Infection prevention and control recommendations: cleaning and disinfecting computers, displays, and accessories used in healthcare settings
September 18, 2019
Are you overlooking the obvious when it comes to HAI prevention?
Hear what experts are saying about proper device sanitization and what you can do to help stop the spread of potentially dangerous pathogens.
With the surge in EMR usage, keyboards and PCs are used widely in clinical care settings. But unlike medical equipment and high-touch environmental surfaces, these IT devices are rarely subject to infection prevention standards.
There are steps you can take today to help prevent HAI.
Read guidelines on implementing proper healthcare disinfecting and cleaning practices developed by a team of board-certified infection preventionists working on behalf of APIC Consulting Services Inc (Association for Professionals in Infection Control and Epidemiology).
• The risks posed by contaminated IT devices
• Their role in the transmission of healthcare-associated infections (HAIs)
• Targeted cleaning and disinfection protocols created by APIC Consulting Services
Next Generation Call Center: Engagement is Critical to the Future of Healthcare
September 5, 2019
In healthcare, a traditional call center experience can feel much like calling a cable company—detached, dull, frustrating. Personalized engagement is critical to the future of healthcare, but call center agents are often not given the tools to meet consumer expectations. Agents may be limited to a basic set of functions with minimal insights on patient journeys.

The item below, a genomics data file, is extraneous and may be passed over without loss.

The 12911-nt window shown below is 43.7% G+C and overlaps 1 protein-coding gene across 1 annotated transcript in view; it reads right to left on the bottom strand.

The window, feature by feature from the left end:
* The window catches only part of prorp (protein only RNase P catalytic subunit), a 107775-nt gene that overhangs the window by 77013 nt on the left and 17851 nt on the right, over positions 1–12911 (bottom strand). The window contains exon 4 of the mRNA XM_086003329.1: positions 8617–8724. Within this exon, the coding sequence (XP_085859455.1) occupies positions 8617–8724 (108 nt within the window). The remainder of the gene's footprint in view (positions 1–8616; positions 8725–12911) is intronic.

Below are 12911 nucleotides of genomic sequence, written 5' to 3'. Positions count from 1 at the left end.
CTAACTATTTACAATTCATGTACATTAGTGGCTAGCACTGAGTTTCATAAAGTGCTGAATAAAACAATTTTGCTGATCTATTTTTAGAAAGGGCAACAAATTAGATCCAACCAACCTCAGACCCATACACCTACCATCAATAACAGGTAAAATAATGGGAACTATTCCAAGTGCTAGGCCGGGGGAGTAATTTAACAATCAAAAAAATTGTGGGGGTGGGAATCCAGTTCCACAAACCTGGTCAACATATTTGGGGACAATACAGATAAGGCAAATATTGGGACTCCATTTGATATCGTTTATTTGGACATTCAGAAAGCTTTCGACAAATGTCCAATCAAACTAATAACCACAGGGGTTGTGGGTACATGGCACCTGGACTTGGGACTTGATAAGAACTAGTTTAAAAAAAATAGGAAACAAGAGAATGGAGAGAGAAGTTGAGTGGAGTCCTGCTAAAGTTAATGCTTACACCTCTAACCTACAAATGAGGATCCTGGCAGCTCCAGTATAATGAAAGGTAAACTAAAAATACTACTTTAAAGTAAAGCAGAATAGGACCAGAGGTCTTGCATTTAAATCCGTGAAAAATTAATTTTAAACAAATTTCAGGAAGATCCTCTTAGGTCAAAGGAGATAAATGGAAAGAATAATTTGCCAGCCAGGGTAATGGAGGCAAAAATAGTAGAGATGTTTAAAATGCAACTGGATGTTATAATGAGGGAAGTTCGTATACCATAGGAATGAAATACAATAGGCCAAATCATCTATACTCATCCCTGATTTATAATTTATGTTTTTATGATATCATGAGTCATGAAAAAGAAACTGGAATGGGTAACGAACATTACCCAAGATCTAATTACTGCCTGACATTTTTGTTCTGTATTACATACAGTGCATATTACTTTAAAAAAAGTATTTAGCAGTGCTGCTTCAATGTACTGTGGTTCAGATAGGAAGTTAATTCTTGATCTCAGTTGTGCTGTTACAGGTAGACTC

Download this infographic which highlights the enormous opportunity healthcare providers have to modernize their approach to the call centers.
The majority of consumers are open to telehealth and adoption of telehealth continues to grow. This new consumer survey report highlights the unique opportunities for telehealth within different age demographics. As health systems continue to introduce telehealth programs, it is essential for these organizations to understand where consumers see value in telehealth—and where they don’t—to maximize its worth and impact.
Harris Poll conducted an online study among more than 2,000 adults to measure usage and sentiments toward telehealth. The results are weighted to be representative of the American adult population across standard demographics.
Here’s what they found: • 66% of consumers are willing to use telehealth, and 8% have tried it
• How consumers want to use telehealth varies greatly by age
• Millennials want telehealth to address growing mental healthcare issues
• Older populations want telehealth for prescription renewals, chronic care management
• Middle-aged consumers are most willing to use telehealth for urgent care
• Two-thirds of consumers use personal health monitoring devices
Download this free report to learn more about consumer willingness to use telehealth, for what, and how healthcare organizations can shape their telehealth programs to reach and impact these unique audiences.